You’re using your campaigns to funnel users towards purchasing, and doing what you can to track those actions and move them to the next ones accordingly. You can do this with a single ad platform or medium, or use multiple different types of touchpoints to get the job done; we’ll look at both options in a few minutes.
Why You Need Marketing Funnels
Marketing funnels are an important part of marketing. Without them, your campaigns will likely struggle if not fail entirely.
I have a lot of clients, for example, who only want to hire me to write ad copy that will drive immediate conversions from cold audiences. They’re frustrated to hear that additional follow up campaigns are necessary, and it’s always the clients who work with me to set up distinct funnels who get the best results.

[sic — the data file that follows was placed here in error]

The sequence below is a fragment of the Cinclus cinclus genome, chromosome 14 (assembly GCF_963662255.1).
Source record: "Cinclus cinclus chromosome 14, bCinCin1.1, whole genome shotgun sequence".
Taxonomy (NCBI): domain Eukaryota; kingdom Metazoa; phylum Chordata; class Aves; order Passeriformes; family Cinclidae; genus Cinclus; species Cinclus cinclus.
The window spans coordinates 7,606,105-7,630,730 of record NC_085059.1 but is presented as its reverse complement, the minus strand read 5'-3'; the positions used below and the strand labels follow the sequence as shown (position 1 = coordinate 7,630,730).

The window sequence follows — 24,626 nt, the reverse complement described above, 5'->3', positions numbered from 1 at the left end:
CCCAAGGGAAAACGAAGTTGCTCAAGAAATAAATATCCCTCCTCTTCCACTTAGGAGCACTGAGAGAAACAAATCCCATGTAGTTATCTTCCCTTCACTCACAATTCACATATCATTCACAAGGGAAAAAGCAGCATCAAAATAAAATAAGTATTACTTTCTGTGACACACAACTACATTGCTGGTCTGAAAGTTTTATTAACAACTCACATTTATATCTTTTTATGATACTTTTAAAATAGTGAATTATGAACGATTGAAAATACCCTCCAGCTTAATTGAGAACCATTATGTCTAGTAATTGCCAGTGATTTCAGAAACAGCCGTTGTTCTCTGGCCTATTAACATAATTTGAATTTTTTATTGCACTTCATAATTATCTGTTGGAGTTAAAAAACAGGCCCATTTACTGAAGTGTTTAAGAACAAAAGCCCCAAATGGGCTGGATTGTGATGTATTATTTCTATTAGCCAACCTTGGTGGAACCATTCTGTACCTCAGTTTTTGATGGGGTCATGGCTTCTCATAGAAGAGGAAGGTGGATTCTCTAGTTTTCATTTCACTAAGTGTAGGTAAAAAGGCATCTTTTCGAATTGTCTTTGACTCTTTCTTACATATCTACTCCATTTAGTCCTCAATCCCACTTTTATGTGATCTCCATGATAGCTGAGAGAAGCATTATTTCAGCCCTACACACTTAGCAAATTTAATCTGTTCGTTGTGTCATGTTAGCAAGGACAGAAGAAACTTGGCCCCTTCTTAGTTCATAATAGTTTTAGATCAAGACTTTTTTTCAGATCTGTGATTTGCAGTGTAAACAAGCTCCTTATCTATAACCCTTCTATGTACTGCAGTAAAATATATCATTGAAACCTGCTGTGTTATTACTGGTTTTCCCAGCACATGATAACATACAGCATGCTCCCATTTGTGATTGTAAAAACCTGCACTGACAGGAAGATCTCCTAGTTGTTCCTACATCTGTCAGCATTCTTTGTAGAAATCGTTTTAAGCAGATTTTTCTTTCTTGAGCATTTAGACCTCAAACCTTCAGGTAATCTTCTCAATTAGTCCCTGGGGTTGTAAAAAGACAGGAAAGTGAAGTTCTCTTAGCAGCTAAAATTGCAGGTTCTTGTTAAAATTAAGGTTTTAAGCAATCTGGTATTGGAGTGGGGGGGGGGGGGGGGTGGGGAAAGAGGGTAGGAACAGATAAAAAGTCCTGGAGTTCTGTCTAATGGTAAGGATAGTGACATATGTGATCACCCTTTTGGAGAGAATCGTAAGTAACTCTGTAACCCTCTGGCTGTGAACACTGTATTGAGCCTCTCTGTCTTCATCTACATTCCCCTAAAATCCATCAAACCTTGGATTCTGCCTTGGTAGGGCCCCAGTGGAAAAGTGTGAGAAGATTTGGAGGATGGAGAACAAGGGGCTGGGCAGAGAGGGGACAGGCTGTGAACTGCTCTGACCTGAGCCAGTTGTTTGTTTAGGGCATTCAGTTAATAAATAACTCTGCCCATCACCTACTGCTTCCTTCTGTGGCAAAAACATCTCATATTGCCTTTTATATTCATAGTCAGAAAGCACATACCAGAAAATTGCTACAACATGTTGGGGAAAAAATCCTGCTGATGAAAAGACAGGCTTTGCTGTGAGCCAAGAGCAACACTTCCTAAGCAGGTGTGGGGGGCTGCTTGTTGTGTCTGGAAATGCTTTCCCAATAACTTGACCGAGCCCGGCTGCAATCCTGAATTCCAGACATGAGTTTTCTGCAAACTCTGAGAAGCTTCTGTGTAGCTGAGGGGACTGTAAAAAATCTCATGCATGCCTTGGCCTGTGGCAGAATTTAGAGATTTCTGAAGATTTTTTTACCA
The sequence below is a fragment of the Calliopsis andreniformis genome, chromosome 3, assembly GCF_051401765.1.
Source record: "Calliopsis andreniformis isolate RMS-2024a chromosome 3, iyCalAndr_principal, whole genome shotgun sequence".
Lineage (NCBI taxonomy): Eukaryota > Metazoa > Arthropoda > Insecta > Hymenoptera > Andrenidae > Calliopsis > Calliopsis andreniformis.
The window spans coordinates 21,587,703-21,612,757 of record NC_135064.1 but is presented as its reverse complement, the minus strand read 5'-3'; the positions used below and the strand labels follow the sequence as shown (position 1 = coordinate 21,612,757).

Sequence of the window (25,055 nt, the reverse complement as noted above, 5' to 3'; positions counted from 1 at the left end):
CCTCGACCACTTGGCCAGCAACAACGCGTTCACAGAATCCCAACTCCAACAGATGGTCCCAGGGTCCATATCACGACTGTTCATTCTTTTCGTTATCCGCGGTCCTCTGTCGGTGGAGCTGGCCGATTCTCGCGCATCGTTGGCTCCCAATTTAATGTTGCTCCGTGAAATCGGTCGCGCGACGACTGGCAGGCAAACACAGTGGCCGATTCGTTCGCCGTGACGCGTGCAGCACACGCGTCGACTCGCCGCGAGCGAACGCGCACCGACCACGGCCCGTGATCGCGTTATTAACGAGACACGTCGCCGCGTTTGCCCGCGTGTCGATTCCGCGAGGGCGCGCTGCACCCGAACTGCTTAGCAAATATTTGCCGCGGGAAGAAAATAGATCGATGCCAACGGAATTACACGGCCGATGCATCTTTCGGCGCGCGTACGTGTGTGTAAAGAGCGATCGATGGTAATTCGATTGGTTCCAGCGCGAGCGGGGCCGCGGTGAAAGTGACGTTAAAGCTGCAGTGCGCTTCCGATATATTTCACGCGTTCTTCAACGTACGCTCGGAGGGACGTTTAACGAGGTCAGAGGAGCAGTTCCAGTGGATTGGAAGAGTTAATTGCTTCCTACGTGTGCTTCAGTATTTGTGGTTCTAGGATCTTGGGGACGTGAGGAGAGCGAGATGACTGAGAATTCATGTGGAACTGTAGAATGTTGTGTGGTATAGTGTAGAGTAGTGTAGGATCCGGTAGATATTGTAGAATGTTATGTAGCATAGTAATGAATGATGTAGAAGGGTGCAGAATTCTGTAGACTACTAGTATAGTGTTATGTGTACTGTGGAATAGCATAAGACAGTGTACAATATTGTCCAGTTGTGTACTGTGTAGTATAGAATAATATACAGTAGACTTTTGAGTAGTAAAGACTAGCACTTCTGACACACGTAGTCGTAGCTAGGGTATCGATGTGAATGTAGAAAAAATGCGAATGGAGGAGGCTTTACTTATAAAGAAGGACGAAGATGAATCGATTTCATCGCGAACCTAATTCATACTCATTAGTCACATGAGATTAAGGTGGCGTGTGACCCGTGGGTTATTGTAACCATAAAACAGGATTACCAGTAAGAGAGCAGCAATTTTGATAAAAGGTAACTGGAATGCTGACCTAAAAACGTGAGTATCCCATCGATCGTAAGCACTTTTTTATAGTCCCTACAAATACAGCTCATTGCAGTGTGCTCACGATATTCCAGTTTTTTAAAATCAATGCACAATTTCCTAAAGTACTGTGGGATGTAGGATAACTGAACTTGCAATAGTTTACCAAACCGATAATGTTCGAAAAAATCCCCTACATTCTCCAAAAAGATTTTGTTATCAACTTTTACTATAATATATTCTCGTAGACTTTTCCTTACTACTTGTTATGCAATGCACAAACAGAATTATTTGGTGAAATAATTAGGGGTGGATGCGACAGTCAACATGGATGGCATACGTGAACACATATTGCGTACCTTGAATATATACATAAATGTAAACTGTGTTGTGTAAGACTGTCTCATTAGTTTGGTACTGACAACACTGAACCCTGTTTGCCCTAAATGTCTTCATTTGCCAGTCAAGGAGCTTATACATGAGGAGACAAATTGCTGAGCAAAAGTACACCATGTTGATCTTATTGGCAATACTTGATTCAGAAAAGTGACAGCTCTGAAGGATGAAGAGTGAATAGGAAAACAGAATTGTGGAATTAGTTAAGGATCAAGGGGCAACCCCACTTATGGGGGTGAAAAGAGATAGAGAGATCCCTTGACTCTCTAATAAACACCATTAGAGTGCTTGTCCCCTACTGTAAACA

You want to create content for users at each specific stage that’s relevant to them for best results. New-to-you consumers may be interested in a video introducing the concept of your product, but those in the research stage will respond more to those containing details of why the product is superior, unique features, and an offer for free shipping. The video would be downright useless to long-term customers who would rather see something about new products that are just out, or a reminder to restock soon.
There is the idea, too, that customers need to see an ad from you seven times before they’re willing to purchase. I haven’t seen data that backs up this specific number, but the concept is solid.
If you were to see an ad on Facebook or a commercial for a new detergent that cleans your dishes even if they’re caked in food that’s been baked on and refrigerated for three weeks, you’d maybe think “that’s cool,” and leave it at that. There might be a few people who just cleaned up an enormous dinner party who purchase immediately, but everyone else will continue on.